Friday, November 27, 2015

just a thought

'Flora' necklace 18-22" long  sterling silver
paper, ink, graphite, watercolor, mica;
Kathleen Faulkner

It is the Season.  

Today is 'Black Friday'.  
People are rushing in hoards to the big box stores.  

There is an alternative:
Support your local artists, craftsmen, galleries, 
independent book stores and shops.
Consider spending locally and let's keep the money in our communities.

  Here's wishing you a stress free and joyous Holiday Season!

Saturday, November 21, 2015

Field Work

'Field Work' 36x32" oil on canvas;  Kathleen Faulkner

There are a lot of contributors to the well being of a field.
good dirt full of life

The same holds true for most things.

Sunday, November 15, 2015

Cloud Catcher

'On Any Given Day'  18x32" oil pastel, charcoal;  Kathleen Faulkner

As one travels north along the water around here one can see Lummi in many different poses.  Usually there is a cloud capping the top.  Sometimes fog turns it mysterious.  Whatever the weather, that volcanic looking mountain is always there.

i.e. gallery presents:

The singular power of Lummi Mountain 
and how its presence plays out in the art of northwest artists

Ed Kamuda
Clayton James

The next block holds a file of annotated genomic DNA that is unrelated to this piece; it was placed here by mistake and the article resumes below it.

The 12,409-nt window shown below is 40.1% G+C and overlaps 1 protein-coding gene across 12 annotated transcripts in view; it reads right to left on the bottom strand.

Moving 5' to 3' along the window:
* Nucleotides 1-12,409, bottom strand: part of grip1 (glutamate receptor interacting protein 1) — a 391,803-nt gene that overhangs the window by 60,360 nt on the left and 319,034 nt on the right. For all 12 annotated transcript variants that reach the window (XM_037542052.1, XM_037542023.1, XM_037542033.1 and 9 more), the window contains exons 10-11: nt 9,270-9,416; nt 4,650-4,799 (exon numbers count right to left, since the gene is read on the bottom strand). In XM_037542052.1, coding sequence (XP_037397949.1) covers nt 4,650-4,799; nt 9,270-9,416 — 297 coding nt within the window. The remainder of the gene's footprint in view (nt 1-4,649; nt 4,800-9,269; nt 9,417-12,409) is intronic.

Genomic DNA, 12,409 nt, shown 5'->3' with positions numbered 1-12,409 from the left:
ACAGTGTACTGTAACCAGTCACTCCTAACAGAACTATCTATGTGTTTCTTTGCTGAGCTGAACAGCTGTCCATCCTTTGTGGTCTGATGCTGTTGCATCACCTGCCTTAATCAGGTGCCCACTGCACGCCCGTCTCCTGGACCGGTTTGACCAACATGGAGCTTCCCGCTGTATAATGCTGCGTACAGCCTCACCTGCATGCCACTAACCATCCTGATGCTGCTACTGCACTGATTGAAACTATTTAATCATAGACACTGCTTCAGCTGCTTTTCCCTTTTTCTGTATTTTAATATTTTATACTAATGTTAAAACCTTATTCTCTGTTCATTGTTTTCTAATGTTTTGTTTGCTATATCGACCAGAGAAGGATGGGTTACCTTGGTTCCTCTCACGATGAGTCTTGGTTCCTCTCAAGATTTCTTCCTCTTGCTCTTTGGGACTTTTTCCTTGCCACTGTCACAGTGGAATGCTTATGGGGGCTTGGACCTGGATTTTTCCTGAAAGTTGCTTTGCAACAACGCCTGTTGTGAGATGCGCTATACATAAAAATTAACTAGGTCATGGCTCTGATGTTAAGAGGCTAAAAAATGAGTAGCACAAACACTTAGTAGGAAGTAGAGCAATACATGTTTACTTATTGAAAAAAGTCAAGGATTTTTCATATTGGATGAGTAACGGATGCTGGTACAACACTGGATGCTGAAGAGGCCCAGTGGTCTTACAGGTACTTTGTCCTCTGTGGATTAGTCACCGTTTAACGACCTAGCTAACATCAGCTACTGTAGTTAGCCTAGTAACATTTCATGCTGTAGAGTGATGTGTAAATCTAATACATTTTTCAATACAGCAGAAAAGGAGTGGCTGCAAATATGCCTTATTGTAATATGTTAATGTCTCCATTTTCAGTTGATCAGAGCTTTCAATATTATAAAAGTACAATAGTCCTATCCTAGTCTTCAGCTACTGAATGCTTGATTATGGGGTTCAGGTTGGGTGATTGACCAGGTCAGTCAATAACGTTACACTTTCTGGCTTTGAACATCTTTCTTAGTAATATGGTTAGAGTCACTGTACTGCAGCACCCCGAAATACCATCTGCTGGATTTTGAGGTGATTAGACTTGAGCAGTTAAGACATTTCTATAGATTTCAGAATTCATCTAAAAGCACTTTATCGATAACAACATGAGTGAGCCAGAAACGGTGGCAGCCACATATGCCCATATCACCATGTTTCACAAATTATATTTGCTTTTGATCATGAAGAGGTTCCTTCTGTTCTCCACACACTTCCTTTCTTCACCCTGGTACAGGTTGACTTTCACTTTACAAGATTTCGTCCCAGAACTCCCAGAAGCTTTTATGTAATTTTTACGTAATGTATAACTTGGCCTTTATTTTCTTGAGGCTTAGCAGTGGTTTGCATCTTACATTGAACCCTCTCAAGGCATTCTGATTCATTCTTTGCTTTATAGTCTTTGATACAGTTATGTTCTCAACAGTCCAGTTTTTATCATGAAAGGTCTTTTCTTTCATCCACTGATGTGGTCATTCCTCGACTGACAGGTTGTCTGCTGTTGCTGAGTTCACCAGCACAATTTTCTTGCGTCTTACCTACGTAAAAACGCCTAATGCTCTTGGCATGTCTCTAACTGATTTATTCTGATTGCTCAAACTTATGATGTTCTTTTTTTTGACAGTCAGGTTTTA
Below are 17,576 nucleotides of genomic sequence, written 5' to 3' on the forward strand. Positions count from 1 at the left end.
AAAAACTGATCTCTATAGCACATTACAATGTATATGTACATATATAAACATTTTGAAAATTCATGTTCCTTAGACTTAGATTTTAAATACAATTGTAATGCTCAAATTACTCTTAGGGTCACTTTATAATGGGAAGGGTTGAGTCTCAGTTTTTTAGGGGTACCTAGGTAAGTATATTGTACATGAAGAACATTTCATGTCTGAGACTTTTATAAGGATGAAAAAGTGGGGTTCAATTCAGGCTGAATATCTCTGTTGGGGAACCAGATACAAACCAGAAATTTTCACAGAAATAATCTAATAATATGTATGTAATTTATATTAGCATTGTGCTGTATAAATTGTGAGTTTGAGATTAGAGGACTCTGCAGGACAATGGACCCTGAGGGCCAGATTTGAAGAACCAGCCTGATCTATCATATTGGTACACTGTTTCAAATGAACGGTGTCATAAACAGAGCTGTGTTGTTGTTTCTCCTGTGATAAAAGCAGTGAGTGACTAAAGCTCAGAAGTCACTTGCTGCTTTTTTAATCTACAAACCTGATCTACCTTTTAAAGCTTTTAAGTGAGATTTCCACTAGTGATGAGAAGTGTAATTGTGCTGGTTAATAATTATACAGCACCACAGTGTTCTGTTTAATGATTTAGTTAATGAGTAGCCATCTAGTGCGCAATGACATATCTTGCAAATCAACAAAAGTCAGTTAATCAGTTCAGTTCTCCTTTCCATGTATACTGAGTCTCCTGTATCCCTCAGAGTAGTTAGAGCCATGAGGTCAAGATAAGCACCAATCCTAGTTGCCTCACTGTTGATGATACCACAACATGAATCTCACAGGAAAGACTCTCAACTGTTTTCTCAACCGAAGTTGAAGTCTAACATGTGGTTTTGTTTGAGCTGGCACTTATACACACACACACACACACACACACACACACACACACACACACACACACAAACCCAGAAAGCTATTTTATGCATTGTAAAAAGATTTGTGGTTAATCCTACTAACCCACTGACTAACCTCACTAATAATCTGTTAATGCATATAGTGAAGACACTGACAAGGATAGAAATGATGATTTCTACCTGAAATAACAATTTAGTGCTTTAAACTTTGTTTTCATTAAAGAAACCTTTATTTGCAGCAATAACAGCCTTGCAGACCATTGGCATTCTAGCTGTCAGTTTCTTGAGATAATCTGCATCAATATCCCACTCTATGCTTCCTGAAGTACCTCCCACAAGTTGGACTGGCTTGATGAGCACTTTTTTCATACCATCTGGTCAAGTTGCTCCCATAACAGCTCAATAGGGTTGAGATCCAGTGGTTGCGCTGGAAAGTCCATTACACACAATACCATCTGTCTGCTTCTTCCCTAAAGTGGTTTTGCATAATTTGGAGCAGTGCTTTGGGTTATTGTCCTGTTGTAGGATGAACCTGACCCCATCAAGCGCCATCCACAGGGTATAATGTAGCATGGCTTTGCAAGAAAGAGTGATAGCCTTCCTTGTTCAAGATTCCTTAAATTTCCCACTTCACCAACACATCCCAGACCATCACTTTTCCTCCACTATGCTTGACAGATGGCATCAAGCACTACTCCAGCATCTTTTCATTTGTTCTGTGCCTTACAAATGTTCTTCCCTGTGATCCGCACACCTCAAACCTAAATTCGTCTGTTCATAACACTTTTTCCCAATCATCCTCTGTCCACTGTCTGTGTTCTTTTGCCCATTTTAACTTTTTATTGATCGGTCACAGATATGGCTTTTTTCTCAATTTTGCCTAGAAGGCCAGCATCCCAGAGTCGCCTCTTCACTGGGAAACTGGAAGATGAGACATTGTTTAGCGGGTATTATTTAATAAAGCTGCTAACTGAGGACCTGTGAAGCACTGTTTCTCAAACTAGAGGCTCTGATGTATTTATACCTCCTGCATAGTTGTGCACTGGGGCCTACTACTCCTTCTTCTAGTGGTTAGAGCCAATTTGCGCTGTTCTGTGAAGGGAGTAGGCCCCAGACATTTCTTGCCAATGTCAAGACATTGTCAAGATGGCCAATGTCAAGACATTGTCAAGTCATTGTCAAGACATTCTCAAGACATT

David Kane 
Toni Ann Rust
David Hall
Louise Kikuchi
Max Emminger
Chris Wardenberg-Skinner
Jef Gunn
David Blakesley
Karen Hackenberg
Margy Lavelle
Kathleen Faulkner

November 20th - December 27th, 2015
Artist's reception
Saturday, November 21st, 5-8 pm

5800 Cains Court
Edison, WA 

Wednesday, November 11, 2015

The ocean's rainbow

'Pearl' earrings 1" diameter, sterling silver, paper, gouache,
watch glass lenses; Kathleen Faulkner

It is said that health and longevity follow those who wear pearls.

 The oldest known gem is a pearl dating back to around 520 B.C.  It is on display in the Louvre Museum in Paris. 

Knights going into battle would wear pearls as a symbol of strength and spirit, courage and protection.

The sheen is called orient luster.
a lush organic gem

Sunday, November 1, 2015

The forest thanks the great Rain God

'Cumulus' earrings, 1" diameter  sterling silver, paper, gouache,
watch glass;  Kathleen Faulkner

The clouds have returned to the Northwest. 
With that comes rain.  

We are most grateful.

Thursday, October 8, 2015

Here it is.

Poem: Anne McDuffie, brooch/pendant  Kathleen Faulkner,
Photo of brooch:  Larry Bullis

'Branch' Anne McDuffie

This says it.

'Signs of Life' journal cover, neckpiece
Kat Cole,  Facere Jewelry Art Gallery

Friday, October 2, 2015


'Trillium' brooch 2" diameter, sterling silver, gouache,
paper, glass lens,  Kathleen Faulkner

My family spent a lot of time in wilderness.  That was a long time ago when there was a lot more wild.